Among the most prominent critics of the task force is Sean Goode, the director of the felony diversion and restorative justice nonprofit Choose 180. Shortly after Durkan announced the creation of the task force in September, Goode wrote an op-ed in the South Seattle Emerald explaining his decision to turn down the mayor’s invitation to join the task force; he called the promise of $100 million a “fake Rolex” that, because of its funding source, seemed “designed to divide communities of color.” Goode also commented that the task force does not equate to genuine community input, writing that a community-led budgeting process “can’t begin with chairs selected by the mayor and then eventually get to the community voice part on the back-end.”

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Goode is not the only leader to turn down an invitation to join the taskforce. According to Durkan spokesperson Kamaria Hightower, 19 leaders did not accept their invitations: half cited capacity issues, and the other half “cited their participation in or [interest in] form[ing] another process.” Durkan’s office did not offer names of the leaders who declined their invitations.

Of the 27 apparent members of the task force, 19 are Black, including representatives from the Urban League of Metropolitan Seattle, the Northwest African American Museum, two Black church organizations (First AME Church and United Black Clergy), the Seattle-King County NAACP, and the Ethiopian Community of Seattle. The task force also includes Esther Lucero, the CEO of the Seattle Indian Health Board; Estela Ortega, the Director of El Centro De La Raza; Michael Tulee of United Indians of All Tribes (the organization responsible for the Daybreak Star center in Magnolia); Mahnaz Eshetu, the Director of Refugee Women’s Alliance; and Christina Wong, the Director of Northwest Harvest, among others. City council member Debora Juarez will also serve as an ex officio member of the task force.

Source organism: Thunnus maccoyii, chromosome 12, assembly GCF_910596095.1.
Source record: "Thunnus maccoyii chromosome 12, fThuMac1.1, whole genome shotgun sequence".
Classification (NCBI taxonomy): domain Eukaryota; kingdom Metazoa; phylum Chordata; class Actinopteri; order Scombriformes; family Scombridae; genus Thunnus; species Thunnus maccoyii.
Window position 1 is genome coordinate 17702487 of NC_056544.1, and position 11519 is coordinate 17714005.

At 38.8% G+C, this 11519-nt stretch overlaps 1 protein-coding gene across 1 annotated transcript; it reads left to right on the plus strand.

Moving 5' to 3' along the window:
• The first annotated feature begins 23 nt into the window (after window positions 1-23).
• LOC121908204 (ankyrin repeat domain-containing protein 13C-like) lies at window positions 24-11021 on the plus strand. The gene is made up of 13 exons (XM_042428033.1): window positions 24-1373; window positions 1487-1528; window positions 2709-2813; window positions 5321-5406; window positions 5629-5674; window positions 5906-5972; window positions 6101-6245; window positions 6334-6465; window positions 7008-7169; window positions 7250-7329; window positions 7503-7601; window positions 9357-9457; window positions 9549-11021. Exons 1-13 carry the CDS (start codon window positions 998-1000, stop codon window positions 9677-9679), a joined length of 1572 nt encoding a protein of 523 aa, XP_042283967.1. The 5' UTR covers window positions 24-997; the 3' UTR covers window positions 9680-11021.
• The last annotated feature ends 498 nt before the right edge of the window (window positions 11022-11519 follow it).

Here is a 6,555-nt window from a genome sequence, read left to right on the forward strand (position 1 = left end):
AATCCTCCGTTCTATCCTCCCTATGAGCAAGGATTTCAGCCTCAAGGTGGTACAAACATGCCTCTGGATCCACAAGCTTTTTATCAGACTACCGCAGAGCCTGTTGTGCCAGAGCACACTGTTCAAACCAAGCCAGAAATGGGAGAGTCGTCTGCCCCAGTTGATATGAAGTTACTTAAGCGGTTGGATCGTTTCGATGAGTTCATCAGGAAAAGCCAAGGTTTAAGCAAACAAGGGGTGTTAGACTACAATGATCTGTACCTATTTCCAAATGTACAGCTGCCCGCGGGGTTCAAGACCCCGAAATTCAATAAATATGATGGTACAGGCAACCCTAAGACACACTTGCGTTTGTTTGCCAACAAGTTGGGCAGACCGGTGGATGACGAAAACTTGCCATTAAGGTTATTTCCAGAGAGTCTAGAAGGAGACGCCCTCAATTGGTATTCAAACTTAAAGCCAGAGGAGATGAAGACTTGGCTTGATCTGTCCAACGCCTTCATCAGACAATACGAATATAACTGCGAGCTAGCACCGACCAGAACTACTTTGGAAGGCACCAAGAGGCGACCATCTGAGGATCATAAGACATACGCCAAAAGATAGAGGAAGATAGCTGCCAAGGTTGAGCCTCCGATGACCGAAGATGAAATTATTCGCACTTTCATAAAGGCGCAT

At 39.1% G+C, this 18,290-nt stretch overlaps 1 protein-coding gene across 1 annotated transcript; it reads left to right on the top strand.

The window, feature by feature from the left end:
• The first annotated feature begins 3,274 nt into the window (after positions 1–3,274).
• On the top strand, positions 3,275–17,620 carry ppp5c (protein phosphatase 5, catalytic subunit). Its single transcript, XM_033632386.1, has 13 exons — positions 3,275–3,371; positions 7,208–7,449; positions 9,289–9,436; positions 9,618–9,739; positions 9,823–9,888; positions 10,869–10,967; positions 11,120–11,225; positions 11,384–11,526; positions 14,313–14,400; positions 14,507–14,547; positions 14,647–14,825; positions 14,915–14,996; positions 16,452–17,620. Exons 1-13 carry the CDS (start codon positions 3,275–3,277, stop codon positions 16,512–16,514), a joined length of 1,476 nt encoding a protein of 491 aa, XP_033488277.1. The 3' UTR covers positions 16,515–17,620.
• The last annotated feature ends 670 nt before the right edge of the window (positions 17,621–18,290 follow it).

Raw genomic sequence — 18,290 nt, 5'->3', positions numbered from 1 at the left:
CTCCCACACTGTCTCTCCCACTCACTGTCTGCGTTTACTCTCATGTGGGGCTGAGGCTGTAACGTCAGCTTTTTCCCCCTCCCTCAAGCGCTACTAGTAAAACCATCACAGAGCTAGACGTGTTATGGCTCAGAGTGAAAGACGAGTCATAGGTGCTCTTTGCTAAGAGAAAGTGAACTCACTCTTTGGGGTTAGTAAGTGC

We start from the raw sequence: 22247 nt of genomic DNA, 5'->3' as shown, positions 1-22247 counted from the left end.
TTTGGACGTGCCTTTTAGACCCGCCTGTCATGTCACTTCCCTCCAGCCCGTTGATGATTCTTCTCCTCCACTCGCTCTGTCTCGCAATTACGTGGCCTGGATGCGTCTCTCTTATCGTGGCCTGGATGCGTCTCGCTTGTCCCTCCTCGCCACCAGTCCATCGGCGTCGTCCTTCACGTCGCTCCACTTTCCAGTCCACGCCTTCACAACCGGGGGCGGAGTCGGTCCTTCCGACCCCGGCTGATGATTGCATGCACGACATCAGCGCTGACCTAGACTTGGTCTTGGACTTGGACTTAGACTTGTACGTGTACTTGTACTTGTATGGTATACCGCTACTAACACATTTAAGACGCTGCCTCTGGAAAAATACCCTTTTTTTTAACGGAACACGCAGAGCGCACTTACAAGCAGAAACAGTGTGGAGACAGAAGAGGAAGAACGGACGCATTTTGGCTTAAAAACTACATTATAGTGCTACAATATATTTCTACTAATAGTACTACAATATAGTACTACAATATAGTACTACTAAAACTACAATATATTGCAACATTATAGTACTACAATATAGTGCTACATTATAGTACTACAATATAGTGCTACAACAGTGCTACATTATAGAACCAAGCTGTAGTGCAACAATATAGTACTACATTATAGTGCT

There are some notable absences, including Colleen Echohawk, the Chief Seattle Club Director who helped lead the search for a new police chief earlier in Durkan’s tenure, and representatives from the Somali Health Board, among others.

At least one task force member –Steven Sawyer of People of Color Against Aids Network (POCAAN) — represents an organization that currently holds a contract with the city’s Human Services Department.

The task force is expected to provide recommendations to the mayor’s office by spring 2021.

One thought on “Mayor Announces Membership of New Equitable Communities Task Force, Faces Criticism from Social Justice Activists”

  1. It sounds like a good set of people and since alot of Covid Relief is coming from the City, State, Federal Government and Charity Organizations to the tune of $100s of millions of dollars, the Jump Start Tax could move to fund those Green Inititiatives and Small Businesses sooner than originally intended because the Covid Relief has already been covered by other sources. If the Council doesn’t like the funding source – why not use the money from the Street Car to fund this. That Street Car isn’t needed – it’s a carnival/tourist attraction rather than a real transit option as it moves so slowly any commuter will want to take a bus instead to get there faster.